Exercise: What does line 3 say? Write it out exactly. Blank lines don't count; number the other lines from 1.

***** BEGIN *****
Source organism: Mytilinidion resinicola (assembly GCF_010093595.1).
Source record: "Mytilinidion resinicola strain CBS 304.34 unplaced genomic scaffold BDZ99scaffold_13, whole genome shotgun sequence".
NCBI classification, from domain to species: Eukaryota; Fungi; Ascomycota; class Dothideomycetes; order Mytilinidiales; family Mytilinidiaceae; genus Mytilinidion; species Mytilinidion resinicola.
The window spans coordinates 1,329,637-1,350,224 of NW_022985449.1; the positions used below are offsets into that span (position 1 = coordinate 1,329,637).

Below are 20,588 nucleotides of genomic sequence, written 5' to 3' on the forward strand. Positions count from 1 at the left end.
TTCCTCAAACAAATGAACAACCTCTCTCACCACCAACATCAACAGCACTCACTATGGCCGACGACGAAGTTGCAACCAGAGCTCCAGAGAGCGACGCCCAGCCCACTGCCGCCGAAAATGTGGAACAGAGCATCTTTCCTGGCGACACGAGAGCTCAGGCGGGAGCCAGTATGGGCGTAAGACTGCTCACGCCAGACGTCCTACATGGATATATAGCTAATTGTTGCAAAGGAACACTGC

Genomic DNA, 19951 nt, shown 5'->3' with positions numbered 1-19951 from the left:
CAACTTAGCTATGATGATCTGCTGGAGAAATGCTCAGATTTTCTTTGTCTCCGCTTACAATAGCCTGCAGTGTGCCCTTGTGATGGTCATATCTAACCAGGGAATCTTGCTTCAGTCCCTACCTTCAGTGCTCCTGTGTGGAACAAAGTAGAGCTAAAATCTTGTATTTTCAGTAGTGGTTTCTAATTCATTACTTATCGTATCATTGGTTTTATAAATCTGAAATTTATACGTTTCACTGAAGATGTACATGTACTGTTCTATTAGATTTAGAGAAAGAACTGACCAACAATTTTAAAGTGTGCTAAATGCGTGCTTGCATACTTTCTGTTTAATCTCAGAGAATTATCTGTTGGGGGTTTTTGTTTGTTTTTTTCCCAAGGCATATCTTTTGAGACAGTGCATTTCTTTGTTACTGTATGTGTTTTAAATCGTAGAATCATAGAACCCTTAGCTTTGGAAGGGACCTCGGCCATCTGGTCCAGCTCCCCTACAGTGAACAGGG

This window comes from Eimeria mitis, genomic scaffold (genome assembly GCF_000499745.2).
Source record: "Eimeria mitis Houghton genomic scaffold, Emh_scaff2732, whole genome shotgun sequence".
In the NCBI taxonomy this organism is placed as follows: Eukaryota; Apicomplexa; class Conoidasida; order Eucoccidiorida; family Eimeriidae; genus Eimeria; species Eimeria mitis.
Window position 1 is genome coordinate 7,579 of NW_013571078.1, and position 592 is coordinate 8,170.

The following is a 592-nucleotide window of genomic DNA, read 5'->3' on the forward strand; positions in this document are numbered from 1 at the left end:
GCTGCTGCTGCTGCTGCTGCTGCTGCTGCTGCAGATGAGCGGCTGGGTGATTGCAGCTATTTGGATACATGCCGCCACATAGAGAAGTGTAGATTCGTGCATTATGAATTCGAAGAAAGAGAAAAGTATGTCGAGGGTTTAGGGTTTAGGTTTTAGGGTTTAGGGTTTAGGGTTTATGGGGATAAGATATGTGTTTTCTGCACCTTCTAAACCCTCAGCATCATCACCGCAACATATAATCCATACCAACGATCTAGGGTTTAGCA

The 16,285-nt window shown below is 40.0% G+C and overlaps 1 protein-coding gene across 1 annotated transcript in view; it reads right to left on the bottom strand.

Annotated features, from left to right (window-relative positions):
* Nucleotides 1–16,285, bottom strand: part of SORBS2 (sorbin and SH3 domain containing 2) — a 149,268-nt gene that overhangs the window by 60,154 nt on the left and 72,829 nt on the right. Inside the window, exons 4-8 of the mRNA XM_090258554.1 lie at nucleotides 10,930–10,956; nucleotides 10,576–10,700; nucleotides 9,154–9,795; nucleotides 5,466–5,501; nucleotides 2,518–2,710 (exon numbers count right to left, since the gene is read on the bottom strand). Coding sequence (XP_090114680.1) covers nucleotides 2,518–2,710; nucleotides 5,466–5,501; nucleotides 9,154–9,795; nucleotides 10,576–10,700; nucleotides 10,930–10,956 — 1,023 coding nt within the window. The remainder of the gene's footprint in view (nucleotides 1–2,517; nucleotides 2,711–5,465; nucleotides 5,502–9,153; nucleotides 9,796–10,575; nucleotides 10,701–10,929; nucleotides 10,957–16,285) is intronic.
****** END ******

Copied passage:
NCBI classification, from domain to species: Eukaryota; Fungi; Ascomycota; class Dothideomycetes; order Mytilinidiales; family Mytilinidiaceae; genus Mytilinidion; species Mytilinidion resinicola.